by Michael Dee, 2010 APAICS Intern
For the past three weeks I have been working as a Senate Doorkeeper for the United States Senate Sergeant at Arms. My job involves escorting visitors to the senate gallery and checking in their electronics and bags at the CVC. Additionally, I also have elevator duties on some weeks where I get to take the Senators (and some visiting House members) to different floors. While some of these tasks can be monotonous at times, getting a chance to interact with the Senators is definitely a mind opening experience. The experience has reshaped my opinion about many Senators whose politics I strongly disagree with but who were extremely polite and cordial with me in person. The media and partisan politics often seek to vilify the other side, but when you actually have a chance to chat with them, you realize that you have more similarities than differences.
Other perks of this job include the amazing opportunities that we’ve had presented to us. For instance, last Friday I was able to go on a Capital Dome Tour: a normally restricted tour that takes us up to the top of the dome. It was an amazing experience because it is one that few have ever seen and it exposes us to many historical sights (including graffiti from a Union soldier in 1869). Another unique duty given to Senate Doorkeepers is that we raise the flag on the capital every morning. My fellow APAICS intern Sondra and I have been able to do this numerous times. One of the final experiences – and perhaps the most amazing one – was being on hand for Senator Byrd’s repose in the Senate chamber and witnessing the historical swearing-in of Senator Inouye as the first Asian-American President Pro Tempore.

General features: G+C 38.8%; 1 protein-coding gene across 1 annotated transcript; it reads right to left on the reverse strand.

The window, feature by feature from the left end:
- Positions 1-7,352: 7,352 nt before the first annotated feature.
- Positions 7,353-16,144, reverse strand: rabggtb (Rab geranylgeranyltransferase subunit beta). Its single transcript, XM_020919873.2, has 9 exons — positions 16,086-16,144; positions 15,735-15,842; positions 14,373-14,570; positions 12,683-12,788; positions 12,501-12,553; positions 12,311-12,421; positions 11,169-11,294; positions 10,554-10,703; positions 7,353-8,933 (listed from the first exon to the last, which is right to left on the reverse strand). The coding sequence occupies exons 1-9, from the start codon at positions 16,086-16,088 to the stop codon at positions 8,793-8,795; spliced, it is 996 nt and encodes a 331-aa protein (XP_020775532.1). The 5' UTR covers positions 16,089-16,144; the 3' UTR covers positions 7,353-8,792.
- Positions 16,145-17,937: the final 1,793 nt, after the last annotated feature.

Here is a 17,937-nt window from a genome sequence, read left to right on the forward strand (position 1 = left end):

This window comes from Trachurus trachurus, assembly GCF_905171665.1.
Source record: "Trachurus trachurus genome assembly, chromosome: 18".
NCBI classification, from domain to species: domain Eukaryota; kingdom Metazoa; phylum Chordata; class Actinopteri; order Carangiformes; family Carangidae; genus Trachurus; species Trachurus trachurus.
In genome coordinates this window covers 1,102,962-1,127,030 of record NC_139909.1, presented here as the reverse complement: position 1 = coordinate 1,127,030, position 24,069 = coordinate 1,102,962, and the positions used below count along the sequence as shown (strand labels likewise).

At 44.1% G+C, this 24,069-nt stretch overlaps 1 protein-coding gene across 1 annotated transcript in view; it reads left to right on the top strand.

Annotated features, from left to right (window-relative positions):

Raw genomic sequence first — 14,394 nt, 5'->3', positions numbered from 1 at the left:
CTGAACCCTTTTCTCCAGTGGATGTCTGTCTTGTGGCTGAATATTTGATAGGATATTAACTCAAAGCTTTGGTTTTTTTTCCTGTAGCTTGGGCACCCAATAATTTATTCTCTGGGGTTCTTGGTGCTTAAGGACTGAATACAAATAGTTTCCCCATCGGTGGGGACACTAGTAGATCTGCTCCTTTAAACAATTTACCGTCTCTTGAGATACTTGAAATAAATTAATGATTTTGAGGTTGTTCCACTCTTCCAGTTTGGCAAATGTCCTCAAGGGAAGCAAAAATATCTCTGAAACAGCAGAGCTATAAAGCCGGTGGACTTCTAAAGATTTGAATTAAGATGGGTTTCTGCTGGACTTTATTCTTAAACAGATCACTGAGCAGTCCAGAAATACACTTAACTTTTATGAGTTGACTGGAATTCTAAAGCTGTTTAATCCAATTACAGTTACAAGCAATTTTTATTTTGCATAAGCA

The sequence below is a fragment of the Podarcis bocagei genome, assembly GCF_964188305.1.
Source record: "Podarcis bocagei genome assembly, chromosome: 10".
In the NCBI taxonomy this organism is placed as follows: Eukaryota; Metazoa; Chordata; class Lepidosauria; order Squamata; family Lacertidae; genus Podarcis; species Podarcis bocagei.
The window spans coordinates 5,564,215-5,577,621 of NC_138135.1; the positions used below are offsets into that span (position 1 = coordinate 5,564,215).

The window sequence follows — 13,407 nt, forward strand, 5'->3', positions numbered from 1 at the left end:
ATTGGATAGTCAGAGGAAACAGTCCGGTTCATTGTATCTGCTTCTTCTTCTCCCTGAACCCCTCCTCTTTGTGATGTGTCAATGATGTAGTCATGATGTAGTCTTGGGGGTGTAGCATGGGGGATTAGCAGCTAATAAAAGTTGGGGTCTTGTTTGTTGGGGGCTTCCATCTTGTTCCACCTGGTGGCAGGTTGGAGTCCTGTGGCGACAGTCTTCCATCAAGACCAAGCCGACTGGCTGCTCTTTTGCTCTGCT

Of all the perks of the job, the most exciting experience is interacting every day with the different men and women who work at the capital. While chatting with Senators is a humbling and amazing experience, being able to talk to capital police, other doorkeepers, supervisors and pages gives you a great idea of how different our lives are. Some of the interns come from the South, others come from extremely wealthy political families and others are just college students looking for an exciting summer. While our backgrounds are different, we share many similar personality traits and interests. This in turn allows me to see that as Americans, even if we disagree politically and come from different areas, we still share many common beliefs. Chief among them is our strong love of the United States and the belief that our government works and that it requires the participation of thousands of individuals working towards the greater good.
Michael Dee is a 2010 APAICS Summer Intern placed with the U.S. Senate Sergeant at Arms. He is currently studying Political Science and Public Law at the University of California, San Diego.